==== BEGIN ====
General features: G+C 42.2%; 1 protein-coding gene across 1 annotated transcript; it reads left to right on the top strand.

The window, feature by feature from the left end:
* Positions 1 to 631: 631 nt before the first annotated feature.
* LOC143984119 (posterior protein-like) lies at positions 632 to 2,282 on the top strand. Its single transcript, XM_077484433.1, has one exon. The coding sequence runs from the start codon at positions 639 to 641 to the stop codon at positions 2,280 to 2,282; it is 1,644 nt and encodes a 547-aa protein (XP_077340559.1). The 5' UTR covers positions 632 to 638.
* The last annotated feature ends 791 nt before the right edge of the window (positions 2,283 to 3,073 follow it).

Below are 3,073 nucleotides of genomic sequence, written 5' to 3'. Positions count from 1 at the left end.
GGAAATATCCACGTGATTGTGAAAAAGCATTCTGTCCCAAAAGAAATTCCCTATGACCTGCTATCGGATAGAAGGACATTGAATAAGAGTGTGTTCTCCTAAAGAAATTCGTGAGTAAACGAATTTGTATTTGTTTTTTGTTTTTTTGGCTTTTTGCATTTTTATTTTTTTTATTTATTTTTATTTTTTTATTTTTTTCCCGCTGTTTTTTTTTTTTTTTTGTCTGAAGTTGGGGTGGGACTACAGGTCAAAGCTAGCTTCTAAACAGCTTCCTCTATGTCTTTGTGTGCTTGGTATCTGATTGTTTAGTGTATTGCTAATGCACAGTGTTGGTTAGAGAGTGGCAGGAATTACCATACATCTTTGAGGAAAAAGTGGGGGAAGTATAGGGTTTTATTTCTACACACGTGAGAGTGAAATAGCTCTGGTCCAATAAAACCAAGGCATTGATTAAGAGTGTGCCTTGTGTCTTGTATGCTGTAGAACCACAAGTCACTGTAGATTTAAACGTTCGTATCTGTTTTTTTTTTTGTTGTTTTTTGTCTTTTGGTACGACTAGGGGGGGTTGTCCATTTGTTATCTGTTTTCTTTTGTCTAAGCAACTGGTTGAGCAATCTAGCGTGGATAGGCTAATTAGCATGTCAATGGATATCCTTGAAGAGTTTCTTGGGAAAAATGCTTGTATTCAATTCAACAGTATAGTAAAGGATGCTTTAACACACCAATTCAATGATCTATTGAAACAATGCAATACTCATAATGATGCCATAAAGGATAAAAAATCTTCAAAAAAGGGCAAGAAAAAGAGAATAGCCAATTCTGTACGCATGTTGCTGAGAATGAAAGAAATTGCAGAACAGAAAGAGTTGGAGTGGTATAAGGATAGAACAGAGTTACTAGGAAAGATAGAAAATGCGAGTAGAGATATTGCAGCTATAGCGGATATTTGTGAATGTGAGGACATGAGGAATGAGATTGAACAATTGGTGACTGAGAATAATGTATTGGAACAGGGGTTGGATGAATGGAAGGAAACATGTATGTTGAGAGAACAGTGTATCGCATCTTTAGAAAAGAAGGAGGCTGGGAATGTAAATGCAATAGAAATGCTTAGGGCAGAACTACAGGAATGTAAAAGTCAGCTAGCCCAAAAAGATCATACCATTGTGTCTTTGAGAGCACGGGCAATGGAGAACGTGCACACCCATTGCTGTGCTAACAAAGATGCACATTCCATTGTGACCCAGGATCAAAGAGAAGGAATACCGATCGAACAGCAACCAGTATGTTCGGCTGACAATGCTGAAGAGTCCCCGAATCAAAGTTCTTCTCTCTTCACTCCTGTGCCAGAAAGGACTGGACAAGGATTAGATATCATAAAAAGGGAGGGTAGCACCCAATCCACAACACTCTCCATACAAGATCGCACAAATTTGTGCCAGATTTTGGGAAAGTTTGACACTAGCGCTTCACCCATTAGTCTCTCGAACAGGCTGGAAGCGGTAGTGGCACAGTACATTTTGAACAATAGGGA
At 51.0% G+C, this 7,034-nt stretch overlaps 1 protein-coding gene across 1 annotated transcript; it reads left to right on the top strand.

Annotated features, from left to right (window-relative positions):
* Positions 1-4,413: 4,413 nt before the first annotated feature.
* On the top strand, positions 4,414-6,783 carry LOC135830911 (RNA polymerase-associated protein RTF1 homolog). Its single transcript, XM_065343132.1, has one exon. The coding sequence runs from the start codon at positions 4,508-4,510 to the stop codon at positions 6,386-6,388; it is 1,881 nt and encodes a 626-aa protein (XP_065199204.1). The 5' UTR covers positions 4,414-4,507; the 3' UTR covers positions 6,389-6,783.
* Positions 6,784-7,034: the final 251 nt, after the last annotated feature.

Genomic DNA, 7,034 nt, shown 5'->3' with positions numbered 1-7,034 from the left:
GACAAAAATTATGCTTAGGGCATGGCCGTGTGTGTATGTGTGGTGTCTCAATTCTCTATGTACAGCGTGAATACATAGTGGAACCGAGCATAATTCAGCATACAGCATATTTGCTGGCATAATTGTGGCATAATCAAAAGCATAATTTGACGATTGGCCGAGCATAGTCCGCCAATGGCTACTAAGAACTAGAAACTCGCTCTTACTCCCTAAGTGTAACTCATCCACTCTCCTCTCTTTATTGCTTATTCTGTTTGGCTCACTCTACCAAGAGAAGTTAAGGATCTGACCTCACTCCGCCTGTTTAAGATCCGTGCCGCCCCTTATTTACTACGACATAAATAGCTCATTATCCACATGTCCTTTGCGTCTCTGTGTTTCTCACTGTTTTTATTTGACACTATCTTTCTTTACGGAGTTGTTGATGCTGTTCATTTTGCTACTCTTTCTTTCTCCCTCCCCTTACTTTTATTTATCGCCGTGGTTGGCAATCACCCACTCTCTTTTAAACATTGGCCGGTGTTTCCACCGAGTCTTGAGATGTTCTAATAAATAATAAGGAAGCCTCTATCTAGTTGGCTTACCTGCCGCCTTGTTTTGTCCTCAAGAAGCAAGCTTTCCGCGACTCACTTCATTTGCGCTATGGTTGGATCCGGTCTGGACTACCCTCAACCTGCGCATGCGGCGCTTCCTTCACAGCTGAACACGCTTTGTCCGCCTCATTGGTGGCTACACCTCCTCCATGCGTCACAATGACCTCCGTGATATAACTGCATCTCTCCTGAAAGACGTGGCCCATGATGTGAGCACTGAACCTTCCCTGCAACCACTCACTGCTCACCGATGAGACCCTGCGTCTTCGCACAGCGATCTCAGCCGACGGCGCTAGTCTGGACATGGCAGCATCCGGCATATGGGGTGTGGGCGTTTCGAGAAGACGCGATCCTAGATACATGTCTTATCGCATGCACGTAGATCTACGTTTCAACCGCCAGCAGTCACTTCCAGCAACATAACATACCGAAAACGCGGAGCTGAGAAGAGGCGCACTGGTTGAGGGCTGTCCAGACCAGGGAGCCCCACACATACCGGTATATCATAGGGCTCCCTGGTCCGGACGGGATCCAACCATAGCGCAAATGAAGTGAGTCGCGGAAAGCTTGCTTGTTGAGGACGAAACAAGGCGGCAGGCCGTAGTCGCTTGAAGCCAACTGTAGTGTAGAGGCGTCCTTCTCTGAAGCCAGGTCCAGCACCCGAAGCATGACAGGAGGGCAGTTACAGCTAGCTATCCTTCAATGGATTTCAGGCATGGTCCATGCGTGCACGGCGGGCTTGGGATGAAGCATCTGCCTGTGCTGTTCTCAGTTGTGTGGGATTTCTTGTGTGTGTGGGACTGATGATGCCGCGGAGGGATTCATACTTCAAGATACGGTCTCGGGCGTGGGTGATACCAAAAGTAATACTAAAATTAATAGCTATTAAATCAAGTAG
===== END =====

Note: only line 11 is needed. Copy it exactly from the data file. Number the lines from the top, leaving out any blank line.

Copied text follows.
* On the top strand, positions 4,414-6,783 carry LOC135830911 (RNA polymerase-associated protein RTF1 homolog). Its single transcript, XM_065343132.1, has one exon. The coding sequence runs from the start codon at positions 4,508-4,510 to the stop codon at positions 6,386-6,388; it is 1,881 nt and encodes a 626-aa protein (XP_065199204.1). The 5' UTR covers positions 4,414-4,507; the 3' UTR covers positions 6,389-6,783.